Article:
• Epilepsy;
  • Menstrual disorders;
  • Polycystic ovarian syndrome;
  • Valproate;
  • Drug-induced reproductive abnormalities

Summary: Purpose: To assess the association of long-term sodium valproate therapy with reproductive endocrine disorders in Indian women with generalized epilepsy.

Methods: Clinical parameters, ovarian morphology, and serum reproductive hormone concentrations were evaluated in 30 clinically normal and eumenorrheic reproductive age women with generalized epilepsy who were newly initiated on valproate. Longitudinal evaluations were done in 25 of these women after 1 year, and in some of them after 2 and 3 years of therapy.

Results: Of the 25 women who completed 1 year follow-up, we observed clinically relevant weight gain in 40%, hirsutism in 20%, menstrual abnormalities in 24%, polycystic ovaries (PCO) in 16%, polycystic ovarian syndrome (PCOS) in 20%, and a significant increase in mean serum testosterone (p = 0.046). A significant positive correlation existed between weight gain and the development of menstrual abnormalities (r = 0.66, p < 0.0001), hirsutism (r = 0.53, p = 0.006) and PCO (r = 0.51, p = 0.012). No correlation existed between weight change and serum reproductive hormonal changes. Yearly follow-up for next 2 years in some of these women revealed persistence of menstrual abnormalities, hirsutism and PCO, a significant linear increase in mean body weight, body mass index, and serum testosterone concentrations, and an increase in serum LH levels from second year onwards.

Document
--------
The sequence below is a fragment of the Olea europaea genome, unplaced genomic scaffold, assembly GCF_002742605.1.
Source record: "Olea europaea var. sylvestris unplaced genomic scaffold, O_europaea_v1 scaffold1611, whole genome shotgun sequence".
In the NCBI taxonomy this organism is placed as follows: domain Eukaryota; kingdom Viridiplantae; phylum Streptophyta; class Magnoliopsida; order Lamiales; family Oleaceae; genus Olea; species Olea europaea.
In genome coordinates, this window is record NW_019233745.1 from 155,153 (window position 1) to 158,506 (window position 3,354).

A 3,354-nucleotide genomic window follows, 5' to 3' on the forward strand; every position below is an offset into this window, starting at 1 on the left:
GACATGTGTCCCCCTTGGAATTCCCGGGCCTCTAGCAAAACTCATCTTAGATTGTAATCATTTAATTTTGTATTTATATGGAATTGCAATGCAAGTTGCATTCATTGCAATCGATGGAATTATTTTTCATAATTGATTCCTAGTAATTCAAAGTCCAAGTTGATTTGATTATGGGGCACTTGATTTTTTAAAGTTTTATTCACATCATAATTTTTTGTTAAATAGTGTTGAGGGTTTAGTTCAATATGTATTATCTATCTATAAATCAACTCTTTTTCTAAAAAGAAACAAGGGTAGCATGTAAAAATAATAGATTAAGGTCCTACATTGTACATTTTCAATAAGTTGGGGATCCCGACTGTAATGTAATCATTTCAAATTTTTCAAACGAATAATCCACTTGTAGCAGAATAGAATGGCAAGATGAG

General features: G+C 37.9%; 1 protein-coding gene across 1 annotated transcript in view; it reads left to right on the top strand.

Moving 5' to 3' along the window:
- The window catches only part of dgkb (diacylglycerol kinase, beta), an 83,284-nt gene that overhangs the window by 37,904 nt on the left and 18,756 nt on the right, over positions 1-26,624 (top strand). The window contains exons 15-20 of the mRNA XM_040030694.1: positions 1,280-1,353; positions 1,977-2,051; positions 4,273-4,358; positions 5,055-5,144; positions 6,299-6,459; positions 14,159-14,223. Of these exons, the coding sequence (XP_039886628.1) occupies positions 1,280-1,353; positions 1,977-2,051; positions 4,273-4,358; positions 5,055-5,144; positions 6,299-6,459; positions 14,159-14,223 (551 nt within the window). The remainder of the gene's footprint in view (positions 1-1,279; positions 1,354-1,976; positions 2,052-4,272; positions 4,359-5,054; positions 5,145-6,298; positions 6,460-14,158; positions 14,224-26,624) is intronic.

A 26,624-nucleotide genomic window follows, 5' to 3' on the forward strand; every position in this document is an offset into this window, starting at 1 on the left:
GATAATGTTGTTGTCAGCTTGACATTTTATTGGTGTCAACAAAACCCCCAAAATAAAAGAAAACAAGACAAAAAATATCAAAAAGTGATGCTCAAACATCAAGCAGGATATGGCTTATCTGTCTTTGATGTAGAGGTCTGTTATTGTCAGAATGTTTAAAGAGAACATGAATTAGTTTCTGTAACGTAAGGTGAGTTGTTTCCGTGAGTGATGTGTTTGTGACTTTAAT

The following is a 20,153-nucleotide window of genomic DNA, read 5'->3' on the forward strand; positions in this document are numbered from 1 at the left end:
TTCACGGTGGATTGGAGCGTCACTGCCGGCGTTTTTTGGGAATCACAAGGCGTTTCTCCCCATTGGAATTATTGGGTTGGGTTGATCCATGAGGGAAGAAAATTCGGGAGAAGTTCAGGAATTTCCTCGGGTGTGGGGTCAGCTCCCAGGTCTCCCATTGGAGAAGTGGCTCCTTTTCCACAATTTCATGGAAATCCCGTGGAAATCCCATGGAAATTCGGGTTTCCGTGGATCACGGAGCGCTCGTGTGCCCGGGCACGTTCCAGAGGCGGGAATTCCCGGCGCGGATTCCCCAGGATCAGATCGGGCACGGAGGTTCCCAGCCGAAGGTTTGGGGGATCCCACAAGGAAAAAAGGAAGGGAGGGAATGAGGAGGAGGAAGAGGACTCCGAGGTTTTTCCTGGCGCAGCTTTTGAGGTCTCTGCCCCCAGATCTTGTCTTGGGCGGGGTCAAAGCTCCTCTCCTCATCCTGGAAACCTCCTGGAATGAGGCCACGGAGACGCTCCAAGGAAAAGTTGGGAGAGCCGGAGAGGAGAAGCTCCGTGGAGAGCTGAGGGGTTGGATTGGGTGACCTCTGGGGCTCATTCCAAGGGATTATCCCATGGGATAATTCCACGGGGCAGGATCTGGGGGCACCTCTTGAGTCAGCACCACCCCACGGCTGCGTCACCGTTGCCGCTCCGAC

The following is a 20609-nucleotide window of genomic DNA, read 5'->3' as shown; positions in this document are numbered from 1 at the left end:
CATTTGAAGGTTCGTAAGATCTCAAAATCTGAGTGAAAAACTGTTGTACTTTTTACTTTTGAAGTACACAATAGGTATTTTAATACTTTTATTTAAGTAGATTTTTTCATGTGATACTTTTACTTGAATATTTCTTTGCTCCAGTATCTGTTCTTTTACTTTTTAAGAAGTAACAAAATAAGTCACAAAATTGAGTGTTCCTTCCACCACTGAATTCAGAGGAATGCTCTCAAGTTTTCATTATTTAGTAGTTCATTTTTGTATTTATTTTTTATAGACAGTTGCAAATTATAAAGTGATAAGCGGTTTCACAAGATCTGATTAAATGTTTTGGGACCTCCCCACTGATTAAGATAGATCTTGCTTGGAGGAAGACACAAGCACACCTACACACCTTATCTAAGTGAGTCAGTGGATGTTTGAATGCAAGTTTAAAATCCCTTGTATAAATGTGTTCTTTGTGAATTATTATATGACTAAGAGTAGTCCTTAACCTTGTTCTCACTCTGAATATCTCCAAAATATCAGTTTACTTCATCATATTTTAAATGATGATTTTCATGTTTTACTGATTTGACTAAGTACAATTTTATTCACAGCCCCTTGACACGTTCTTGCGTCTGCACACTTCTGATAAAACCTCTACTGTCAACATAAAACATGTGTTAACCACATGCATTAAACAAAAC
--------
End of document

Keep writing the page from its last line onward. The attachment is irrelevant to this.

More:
Limitations: Limitations include small sample size and a high dropout rate on follow-up.

Conclusions: Long-term valproate therapy in Indian women with generalized epilepsy is associated with development of hirsutism, significant weight gain, stable or progressive alterations in reproductive hormonal function, and ultimately a higher occurrence of PCOS.